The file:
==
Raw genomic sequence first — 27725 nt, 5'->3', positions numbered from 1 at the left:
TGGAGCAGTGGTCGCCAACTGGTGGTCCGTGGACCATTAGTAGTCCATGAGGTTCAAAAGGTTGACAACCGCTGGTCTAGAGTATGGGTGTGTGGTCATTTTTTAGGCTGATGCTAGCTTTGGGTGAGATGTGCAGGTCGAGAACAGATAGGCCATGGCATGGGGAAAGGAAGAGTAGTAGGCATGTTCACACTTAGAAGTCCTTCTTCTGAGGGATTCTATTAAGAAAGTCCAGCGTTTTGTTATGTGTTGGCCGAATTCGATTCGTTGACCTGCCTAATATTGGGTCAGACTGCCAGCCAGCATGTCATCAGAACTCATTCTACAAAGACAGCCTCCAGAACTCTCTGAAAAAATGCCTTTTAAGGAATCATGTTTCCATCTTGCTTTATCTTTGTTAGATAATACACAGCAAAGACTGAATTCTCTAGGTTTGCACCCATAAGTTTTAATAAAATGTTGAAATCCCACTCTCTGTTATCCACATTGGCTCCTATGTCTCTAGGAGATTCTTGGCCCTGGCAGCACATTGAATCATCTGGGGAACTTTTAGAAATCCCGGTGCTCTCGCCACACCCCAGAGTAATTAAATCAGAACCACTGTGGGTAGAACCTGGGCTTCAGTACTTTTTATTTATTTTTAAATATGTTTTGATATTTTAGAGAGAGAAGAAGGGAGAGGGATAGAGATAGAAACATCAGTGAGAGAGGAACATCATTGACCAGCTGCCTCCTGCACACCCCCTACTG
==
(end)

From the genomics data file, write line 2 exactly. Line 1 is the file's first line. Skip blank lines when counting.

TGGAGCAGTGGTCGCCAACTGGTGGTCCGTGGACCATTAGTAGTCCATGAGGTTCAAAAGGTTGACAACCGCTGGTCTAGAGTATGGGTGTGTGGTCATTTTTTAGGCTGATGCTAGCTTTGGGTGAGATGTGCAGGTCGAGAACAGATAGGCCATGGCATGGGGAAAGGAAGAGTAGTAGGCATGTTCACACTTAGAAGTCCTTCTTCTGAGGGATTCTATTAAGAAAGTCCAGCGTTTTGTTATGTGTTGGCCGAATTCGATTCGTTGACCTGCCTAATATTGGGTCAGACTGCCAGCCAGCATGTCATCAGAACTCATTCTACAAAGACAGCCTCCAGAACTCTCTGAAAAAATGCCTTTTAAGGAATCATGTTTCCATCTTGCTTTATCTTTGTTAGATAATACACAGCAAAGACTGAATTCTCTAGGTTTGCACCCATAAGTTTTAATAAAATGTTGAAATCCCACTCTCTGTTATCCACATTGGCTCCTATGTCTCTAGGAGATTCTTGGCCCTGGCAGCACATTGAATCATCTGGGGAACTTTTAGAAATCCCGGTGCTCTCGCCACACCCCAGAGTAATTAAATCAGAACCACTGTGGGTAGAACCTGGGCTTCAGTACTTTTTATTTATTTTTAAATATGTTTTGATATTTTAGAGAGAGAAGAAGGGAGAGGGATAGAGATAGAAACATCAGTGAGAGAGGAACATCATTGACCAGCTGCCTCCTGCACACCCCCTACTG